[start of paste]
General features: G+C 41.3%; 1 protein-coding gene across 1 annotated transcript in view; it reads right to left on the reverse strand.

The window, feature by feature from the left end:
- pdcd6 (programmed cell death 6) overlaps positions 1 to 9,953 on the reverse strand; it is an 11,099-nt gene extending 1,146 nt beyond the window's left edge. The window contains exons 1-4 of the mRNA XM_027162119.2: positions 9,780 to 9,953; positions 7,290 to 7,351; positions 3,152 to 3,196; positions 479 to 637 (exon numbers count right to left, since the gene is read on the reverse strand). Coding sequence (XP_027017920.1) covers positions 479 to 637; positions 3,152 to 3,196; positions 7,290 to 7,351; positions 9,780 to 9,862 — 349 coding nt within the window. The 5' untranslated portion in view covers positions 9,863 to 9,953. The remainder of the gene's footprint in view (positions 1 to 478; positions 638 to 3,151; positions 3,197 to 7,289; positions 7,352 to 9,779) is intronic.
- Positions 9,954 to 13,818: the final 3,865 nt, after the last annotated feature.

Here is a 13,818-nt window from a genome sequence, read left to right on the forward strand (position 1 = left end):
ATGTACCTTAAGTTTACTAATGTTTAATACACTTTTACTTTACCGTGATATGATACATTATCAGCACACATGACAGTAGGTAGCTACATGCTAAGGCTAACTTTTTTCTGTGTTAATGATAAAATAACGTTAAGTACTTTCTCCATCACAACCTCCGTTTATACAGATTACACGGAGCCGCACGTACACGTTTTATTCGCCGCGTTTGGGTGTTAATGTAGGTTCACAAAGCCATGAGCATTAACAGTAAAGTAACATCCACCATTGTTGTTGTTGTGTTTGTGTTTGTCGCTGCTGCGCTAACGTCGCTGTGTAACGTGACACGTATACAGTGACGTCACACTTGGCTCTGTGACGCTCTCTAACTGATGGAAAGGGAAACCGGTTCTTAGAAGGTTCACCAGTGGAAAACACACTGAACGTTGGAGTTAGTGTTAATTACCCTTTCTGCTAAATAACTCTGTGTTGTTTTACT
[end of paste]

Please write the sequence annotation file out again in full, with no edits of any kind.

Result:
General features: G+C 41.3%; 1 protein-coding gene across 1 annotated transcript in view; it reads right to left on the reverse strand.

The window, feature by feature from the left end:
- pdcd6 (programmed cell death 6) overlaps positions 1 to 9,953 on the reverse strand; it is an 11,099-nt gene extending 1,146 nt beyond the window's left edge. The window contains exons 1-4 of the mRNA XM_027162119.2: positions 9,780 to 9,953; positions 7,290 to 7,351; positions 3,152 to 3,196; positions 479 to 637 (exon numbers count right to left, since the gene is read on the reverse strand). Coding sequence (XP_027017920.1) covers positions 479 to 637; positions 3,152 to 3,196; positions 7,290 to 7,351; positions 9,780 to 9,862 — 349 coding nt within the window. The 5' untranslated portion in view covers positions 9,863 to 9,953. The remainder of the gene's footprint in view (positions 1 to 478; positions 638 to 3,151; positions 3,197 to 7,289; positions 7,352 to 9,779) is intronic.
- Positions 9,954 to 13,818: the final 3,865 nt, after the last annotated feature.

Here is a 13,818-nt window from a genome sequence, read left to right on the forward strand (position 1 = left end):
ATGTACCTTAAGTTTACTAATGTTTAATACACTTTTACTTTACCGTGATATGATACATTATCAGCACACATGACAGTAGGTAGCTACATGCTAAGGCTAACTTTTTTCTGTGTTAATGATAAAATAACGTTAAGTACTTTCTCCATCACAACCTCCGTTTATACAGATTACACGGAGCCGCACGTACACGTTTTATTCGCCGCGTTTGGGTGTTAATGTAGGTTCACAAAGCCATGAGCATTAACAGTAAAGTAACATCCACCATTGTTGTTGTTGTGTTTGTGTTTGTCGCTGCTGCGCTAACGTCGCTGTGTAACGTGACACGTATACAGTGACGTCACACTTGGCTCTGTGACGCTCTCTAACTGATGGAAAGGGAAACCGGTTCTTAGAAGGTTCACCAGTGGAAAACACACTGAACGTTGGAGTTAGTGTTAATTACCCTTTCTGCTAAATAACTCTGTGTTGTTTTACT